6. How has course content prepared me to confront the needs and problems of non-profits?
7. How has course content prepared me to think more broadmindedly as a Christian?
8. How will an interdisciplinary studies degree help my church and community?
9. What class has had the most impact on my life and why?
10. How is the doctrine of coherence fulfilled through my interdisciplinary coursework?
Basil the Great wrote To Young Men, on How They Might Derive Profit from Pagan Literature:
“The greatest of all contests lies before us for which we must do all things, and in preparation for it, must strive to the best of our power, and must associate with poets and writers of prose and orators and with all men from whom there is any prospect of benefit with reference to the care of our soul.”
Encouraging the interiority of our students can be best influenced through a biblical-theological interdisciplinarity. The best people to encourage the process of biblical-theological interdisciplinarity are Christian professors who themselves have been changed by Jesus’ salvation who now have hope of their students’ change. Changing the world has always begun by the change of self. Examples of environmental architects like Kevin could be multiple. All Christian students should engage biblical thinking which directs them to discover answers to the following interdisciplinary questions:
• What has come before? History: Timeless Truths through timeless texts.
• Why do ideas matter? Creativity: Theory-practice from theorist-practitioner.
• When do people benefit? Assessment: Distinctiveness because of excellence.
• How do people contribute? Collaboration: Teaching-learning in life-service.
• Where do ideas converge? Coherence: Diversity within unity.
• Who will you leave behind? Legacy: Leaders out of leaders.
Louis Markos summarizes an approach to biblical interdisciplinarity, “Each nation has its torah and its book of proverbs, and, though only the biblical manifestations of these elements carry complete authority, traces of God’s truth and presence are to be found in all of them” (From Achilles to Christ, xxiv).
Dr. Mark Eckel is president of The Comenius Institute, serving the Indianapolis university community. Mark also teaches for a number of institutions including Capital Seminary & Graduate School. A 90-minute power point presentation of this topic was also delivered at the ABHE Annual Conference, Friday, 20 February 2014 in Orlando, Florida. A version of this presentation will be published in the Fall 2015 special academic edition of Christian Education Journal.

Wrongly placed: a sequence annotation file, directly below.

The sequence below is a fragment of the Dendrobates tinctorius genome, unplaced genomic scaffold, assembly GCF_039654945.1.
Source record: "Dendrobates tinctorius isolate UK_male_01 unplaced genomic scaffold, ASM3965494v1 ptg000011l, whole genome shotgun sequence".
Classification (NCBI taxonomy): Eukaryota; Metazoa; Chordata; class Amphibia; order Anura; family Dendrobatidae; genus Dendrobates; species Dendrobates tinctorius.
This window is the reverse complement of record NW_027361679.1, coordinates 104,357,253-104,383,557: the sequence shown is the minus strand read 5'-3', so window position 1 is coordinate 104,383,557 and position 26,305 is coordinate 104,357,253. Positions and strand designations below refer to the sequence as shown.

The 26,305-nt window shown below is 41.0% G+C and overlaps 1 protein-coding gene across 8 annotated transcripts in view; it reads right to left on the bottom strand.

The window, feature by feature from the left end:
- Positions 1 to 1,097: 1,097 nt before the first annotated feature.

The Mindset of Interdisciplinary Studies in Christian Higher Education
Sample Books and Book Chapters
Beck, William David. 1991. Opening the American mind: The integration of Biblical truth in the curriculum of the university.Grand Rapids, MI: Baker.
Benne, Robert. 2001. Quality with soul: How six premier colleges and universities keep faith with their religious traditions. Grand Rapids, MI: Eerdmans.
Blamires, Harry. 1978. The Christian mind: How should a Christian think?London: S. P. C. K. Reprint, Ann Arbor, MI: Servant (page references are to the reprint edition).
Carpenter, Joel A. 2003. The mission of Christian scholarship in the new millennium. In Faithful learning and the Christian scholarly vocation, ed. Douglas V. Henry and Bob R. Agee, 62-74. Grand Rapids, MI: Eerdmans.
Carpenter, Joel A., and Kenneth W. Shipps, eds. 1987. Making higher education Christian: The history and mission of Evangelical colleges in America. Northfield, MN: ChristianCollege Consortium.
Chiareli, Antonio A. 2002. Christian worldview and the social sciences. In Shaping a Christian worldview: The foundations of Christian higher education, ed. David S. Dockery and Gregory Alan Thornbury, 240-63. Nashville, TN: Broadman & Holman.
Claerbaut, David. 2004. Faith and learning on the edge: A bold new look at religion in higher education. Grand Rapids, MI: Zondervan.
Cosgrove, Mark P. 2006. Foundations of Christian thought: Faith, learning, and the Christian worldview. Grand Rapids, MI: Kregel.
Craig, William Lane, and Paul M. Gould, eds. 2007. The two tasks of the Christian scholar: Redeeming the soul, redeeming the mind. Wheaton, IL: Crossway.
Davis, Jeffry C. and Philip G. Ryken, eds. Liberal Arts for the Christian Life. Wheaton, IL: Crossway Publishers, 2012.